After a successful 2013, most self-storage operators are continuing to bask in their own glory and, in general, industry properties continue to improve. Its now time for owners to look into the crystal ball and position themselves for success in 2014. Many indicators suggest that after exhibiting an incredible pace of recovery since 2009, the self-storage real estate sector will likely slow or flatten this year.
The year-over-year performance of the industry real estate investment trusts (REITs) started to slow as much as 200 basis points from 2012 to 2013. This, along with the decline in stock prices in NovemberCubeSmart at -11.22 percent, Extra Space Storage Inc. at -8.85 percent, Public Storage Inc. at -8.55 percent and Sovran Self-Storage Inc. at -12.75 percenthas left the REITs with a more than 10 percent correction in pricing.
With the unemployment rate at 7 percent, the Federal Reserves bond-buying program is in a position to start tapering. The potential impact on interest rates and a modest outlook on economic growth should keep a lid on self-storage performance.
Property Appreciation Slowing
Self-storage owners continue to sell primarily because of life events, with few making the decision due to a desire to capitalize on the current strong transaction market and historically high prices. The Commercial Property Price Index produced by Green Street Advisors showed commercial property prices increasing by 1 percent last November. However, the company noted that all commercial property appreciation has slowed to a near standstill over the past few months.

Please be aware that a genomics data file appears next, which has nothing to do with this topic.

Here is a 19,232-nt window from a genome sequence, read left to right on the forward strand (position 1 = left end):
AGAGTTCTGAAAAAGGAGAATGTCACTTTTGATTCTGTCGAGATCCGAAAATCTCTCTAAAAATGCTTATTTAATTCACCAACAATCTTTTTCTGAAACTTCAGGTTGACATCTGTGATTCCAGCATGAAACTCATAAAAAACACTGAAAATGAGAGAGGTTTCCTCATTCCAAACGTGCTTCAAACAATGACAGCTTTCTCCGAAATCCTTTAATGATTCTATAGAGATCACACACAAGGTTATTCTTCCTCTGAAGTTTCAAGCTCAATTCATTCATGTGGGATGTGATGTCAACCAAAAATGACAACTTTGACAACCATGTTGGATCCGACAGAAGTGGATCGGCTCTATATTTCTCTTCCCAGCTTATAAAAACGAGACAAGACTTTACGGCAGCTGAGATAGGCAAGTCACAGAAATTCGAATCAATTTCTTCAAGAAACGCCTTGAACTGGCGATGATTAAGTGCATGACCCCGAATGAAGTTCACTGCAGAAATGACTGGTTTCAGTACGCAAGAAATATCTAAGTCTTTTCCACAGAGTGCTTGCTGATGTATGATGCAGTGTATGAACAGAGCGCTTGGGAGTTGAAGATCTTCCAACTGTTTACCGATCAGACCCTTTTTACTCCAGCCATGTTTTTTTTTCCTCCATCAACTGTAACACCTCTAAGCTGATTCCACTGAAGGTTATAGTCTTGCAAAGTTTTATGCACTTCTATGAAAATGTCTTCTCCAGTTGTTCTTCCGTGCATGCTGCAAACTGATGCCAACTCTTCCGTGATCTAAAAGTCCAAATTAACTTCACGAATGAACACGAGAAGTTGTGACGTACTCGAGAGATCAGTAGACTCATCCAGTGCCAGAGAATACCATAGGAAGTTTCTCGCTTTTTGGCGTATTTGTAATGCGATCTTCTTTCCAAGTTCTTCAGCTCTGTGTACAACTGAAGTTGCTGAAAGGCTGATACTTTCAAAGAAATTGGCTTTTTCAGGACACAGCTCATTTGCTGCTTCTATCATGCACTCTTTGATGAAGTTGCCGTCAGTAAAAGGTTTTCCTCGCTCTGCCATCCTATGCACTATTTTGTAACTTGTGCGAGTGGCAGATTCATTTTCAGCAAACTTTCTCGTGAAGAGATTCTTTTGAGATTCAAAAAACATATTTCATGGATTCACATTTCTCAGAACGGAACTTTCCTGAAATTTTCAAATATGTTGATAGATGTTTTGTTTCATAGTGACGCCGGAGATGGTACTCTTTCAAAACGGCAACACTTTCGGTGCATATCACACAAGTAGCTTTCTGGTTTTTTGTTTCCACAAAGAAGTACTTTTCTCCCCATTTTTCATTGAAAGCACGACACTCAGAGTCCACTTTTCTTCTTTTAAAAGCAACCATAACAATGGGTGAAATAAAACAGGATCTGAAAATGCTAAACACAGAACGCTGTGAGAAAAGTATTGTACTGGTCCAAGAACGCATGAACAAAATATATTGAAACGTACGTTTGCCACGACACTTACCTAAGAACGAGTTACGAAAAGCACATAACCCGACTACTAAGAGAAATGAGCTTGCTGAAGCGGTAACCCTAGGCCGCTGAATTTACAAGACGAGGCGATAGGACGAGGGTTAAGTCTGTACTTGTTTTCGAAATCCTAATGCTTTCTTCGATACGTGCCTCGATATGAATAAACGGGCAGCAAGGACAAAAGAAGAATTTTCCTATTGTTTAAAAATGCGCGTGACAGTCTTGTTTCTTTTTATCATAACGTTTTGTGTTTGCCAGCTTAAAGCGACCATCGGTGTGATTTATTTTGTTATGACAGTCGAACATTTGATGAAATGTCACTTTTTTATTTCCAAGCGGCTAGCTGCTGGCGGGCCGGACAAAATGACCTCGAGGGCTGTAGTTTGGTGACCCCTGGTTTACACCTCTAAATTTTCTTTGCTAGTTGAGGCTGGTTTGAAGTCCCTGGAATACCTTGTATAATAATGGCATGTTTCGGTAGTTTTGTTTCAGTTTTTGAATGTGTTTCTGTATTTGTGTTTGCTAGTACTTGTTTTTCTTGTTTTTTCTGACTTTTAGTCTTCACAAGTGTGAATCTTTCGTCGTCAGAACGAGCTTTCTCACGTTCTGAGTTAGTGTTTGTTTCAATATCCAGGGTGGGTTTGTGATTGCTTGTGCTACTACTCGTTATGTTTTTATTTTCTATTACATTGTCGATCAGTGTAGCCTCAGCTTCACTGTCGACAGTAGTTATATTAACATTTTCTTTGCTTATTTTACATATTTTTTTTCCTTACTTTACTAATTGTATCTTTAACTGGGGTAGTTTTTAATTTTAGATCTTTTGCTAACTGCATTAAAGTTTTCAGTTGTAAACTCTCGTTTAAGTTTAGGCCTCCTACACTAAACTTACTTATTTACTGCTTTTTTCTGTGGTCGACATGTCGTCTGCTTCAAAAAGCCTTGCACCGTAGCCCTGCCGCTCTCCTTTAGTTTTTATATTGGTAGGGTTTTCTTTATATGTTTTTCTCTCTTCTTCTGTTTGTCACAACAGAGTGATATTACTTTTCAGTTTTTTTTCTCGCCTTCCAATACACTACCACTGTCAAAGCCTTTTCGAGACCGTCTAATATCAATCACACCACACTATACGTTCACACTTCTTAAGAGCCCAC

As you can see in the accompanying chart, we have surpassed the property-valuation peak of 2007. That would lead us to believe we're headed for a more moderate property-valuation period over the next 12 months.
Source: Green Street Advisors Inc.
While we continue to see very robust transaction volume for all self-storage properties, its possible transaction volume may pause in early to mid-2014, as the market may adjust to rising interest rates and the first new development of any scale in several years. Weve started to see self-storage investors moving to smaller markets and suburban properties as they search for higher yields. I believe this will continue, as there is still plenty of capital for self-storage investment.
However, if investors are in search of bargains, theyll need to move a bit further down the quality spectrum. For example, Moodys Investors Service reported that over the last three to six months, non-major market prices have risen 5.6 percent, outpacing the 0.7 percent rise in major market prices.
Self-storage has outperformed almost all other real estate asset classes over the last few years, but the recent plateau by the industry REITs may be a sign of things to come. That's not to say we'll see a dramatic correction in property values or performance, but all good things must come to an end. With real estate investor sentiment remaining strong, weve found that the uncertainty in the market (interest rates, inflation, stock market fluctuation, etc.) may actually be increasing the demand for self-storage from large institutional investors and small entrepreneurs looking to invest in the stability of our business.
Ben Vestal is president of the Argus Self Storage Sales Network, a national network of real estate brokers who specialize in self-storage. Argus provides brokerage, consulting and marketing services to self-storage buyers and sellers and operates SelfStorage.com, a marketing medium and information resource for facility owners. For more information, call 800.55.STORE; e-mail [email protected]; visit www.argus-selfstorage.com .